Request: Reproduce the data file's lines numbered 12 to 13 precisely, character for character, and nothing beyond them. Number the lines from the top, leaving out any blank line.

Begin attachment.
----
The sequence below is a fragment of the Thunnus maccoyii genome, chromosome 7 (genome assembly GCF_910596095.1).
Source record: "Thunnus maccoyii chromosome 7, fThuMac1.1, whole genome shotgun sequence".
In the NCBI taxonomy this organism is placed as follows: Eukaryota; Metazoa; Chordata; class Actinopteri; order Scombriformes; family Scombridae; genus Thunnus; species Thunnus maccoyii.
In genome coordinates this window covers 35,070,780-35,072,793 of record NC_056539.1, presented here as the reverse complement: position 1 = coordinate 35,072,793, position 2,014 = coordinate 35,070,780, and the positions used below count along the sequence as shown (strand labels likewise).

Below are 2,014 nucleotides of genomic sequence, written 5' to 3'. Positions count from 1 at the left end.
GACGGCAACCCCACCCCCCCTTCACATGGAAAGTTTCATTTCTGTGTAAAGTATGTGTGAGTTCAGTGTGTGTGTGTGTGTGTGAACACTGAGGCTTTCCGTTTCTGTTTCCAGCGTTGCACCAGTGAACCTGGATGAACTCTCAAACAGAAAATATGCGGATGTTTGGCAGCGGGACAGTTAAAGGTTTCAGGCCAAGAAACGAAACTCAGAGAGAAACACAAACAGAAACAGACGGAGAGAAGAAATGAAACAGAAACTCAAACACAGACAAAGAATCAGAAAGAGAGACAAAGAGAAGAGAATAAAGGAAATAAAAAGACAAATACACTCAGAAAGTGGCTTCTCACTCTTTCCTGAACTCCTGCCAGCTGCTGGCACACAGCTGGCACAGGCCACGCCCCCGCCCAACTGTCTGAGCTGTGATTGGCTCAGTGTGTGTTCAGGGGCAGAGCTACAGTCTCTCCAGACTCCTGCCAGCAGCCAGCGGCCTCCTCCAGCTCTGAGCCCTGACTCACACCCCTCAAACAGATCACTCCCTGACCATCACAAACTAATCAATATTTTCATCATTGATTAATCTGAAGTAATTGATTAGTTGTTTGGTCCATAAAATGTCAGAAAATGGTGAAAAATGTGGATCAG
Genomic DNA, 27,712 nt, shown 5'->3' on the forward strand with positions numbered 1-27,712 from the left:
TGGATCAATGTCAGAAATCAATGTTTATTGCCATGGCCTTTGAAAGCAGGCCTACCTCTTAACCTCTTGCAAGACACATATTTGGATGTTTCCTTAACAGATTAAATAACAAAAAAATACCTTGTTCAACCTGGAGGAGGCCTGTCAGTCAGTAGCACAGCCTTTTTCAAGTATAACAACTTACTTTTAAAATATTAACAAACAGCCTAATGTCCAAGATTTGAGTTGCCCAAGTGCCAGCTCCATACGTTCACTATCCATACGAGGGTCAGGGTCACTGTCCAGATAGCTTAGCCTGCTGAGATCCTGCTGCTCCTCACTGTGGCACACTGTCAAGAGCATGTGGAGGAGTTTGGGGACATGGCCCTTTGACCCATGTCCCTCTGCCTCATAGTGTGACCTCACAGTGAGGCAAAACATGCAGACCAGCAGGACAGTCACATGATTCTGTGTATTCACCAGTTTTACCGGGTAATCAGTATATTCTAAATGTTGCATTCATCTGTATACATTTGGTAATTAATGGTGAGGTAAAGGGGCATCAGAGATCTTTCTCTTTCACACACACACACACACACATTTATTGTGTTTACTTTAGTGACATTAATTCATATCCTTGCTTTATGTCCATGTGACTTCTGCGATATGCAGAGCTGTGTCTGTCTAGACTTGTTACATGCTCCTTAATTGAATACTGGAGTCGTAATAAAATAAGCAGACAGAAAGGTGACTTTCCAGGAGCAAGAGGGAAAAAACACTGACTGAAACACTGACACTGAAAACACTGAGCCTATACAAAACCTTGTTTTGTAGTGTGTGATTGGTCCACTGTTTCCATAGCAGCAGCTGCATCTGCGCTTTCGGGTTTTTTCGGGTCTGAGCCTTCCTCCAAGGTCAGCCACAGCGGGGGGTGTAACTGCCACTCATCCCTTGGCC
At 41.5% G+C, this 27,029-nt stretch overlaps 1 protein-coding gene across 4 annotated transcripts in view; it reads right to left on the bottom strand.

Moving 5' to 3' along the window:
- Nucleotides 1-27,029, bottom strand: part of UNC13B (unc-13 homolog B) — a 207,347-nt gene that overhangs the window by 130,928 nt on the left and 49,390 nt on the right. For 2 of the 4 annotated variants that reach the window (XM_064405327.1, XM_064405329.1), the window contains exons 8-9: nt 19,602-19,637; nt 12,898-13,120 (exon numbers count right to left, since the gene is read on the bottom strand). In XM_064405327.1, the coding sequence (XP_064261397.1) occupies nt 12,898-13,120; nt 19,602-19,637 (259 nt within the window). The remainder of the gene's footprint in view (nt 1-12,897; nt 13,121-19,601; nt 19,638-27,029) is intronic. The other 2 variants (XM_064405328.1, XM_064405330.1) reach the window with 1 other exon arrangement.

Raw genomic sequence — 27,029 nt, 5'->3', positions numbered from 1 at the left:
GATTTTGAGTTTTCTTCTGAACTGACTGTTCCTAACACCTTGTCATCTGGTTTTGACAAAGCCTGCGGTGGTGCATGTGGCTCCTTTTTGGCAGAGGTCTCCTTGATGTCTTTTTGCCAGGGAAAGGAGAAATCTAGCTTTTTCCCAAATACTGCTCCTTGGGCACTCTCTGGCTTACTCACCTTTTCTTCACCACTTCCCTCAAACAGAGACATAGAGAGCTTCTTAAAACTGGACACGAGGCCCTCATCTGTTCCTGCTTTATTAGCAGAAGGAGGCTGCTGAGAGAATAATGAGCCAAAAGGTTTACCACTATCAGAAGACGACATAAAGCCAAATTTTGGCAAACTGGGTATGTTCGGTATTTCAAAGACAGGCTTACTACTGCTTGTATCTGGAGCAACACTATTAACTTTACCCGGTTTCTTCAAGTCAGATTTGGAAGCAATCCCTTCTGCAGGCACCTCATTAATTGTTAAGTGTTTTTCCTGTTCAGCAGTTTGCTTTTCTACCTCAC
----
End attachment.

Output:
Raw genomic sequence — 27,029 nt, 5'->3', positions numbered from 1 at the left:
GATTTTGAGTTTTCTTCTGAACTGACTGTTCCTAACACCTTGTCATCTGGTTTTGACAAAGCCTGCGGTGGTGCATGTGGCTCCTTTTTGGCAGAGGTCTCCTTGATGTCTTTTTGCCAGGGAAAGGAGAAATCTAGCTTTTTCCCAAATACTGCTCCTTGGGCACTCTCTGGCTTACTCACCTTTTCTTCACCACTTCCCTCAAACAGAGACATAGAGAGCTTCTTAAAACTGGACACGAGGCCCTCATCTGTTCCTGCTTTATTAGCAGAAGGAGGCTGCTGAGAGAATAATGAGCCAAAAGGTTTACCACTATCAGAAGACGACATAAAGCCAAATTTTGGCAAACTGGGTATGTTCGGTATTTCAAAGACAGGCTTACTACTGCTTGTATCTGGAGCAACACTATTAACTTTACCCGGTTTCTTCAAGTCAGATTTGGAAGCAATCCCTTCTGCAGGCACCTCATTAATTGTTAAGTGTTTTTCCTGTTCAGCAGTTTGCTTTTCTACCTCAC